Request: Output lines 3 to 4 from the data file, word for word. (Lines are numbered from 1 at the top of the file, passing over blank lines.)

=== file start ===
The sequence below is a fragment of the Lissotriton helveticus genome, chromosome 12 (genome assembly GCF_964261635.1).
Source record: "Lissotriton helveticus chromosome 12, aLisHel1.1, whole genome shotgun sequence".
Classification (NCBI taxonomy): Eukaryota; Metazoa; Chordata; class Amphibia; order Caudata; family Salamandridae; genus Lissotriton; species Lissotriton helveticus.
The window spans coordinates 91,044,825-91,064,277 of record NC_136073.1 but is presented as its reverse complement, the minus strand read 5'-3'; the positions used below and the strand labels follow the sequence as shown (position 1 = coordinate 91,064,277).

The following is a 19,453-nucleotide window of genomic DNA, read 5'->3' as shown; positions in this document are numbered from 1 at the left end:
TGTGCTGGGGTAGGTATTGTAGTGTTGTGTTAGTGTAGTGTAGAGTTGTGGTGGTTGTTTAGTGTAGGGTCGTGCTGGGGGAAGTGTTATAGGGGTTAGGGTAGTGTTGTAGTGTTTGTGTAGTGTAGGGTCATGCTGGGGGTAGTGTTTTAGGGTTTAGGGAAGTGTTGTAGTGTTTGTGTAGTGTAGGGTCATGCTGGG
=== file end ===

Classification (NCBI taxonomy): Eukaryota; Metazoa; Chordata; class Amphibia; order Caudata; family Salamandridae; genus Lissotriton; species Lissotriton helveticus.
The window spans coordinates 91,044,825-91,064,277 of record NC_136073.1 but is presented as its reverse complement, the minus strand read 5'-3'; the positions used below and the strand labels follow the sequence as shown (position 1 = coordinate 91,064,277).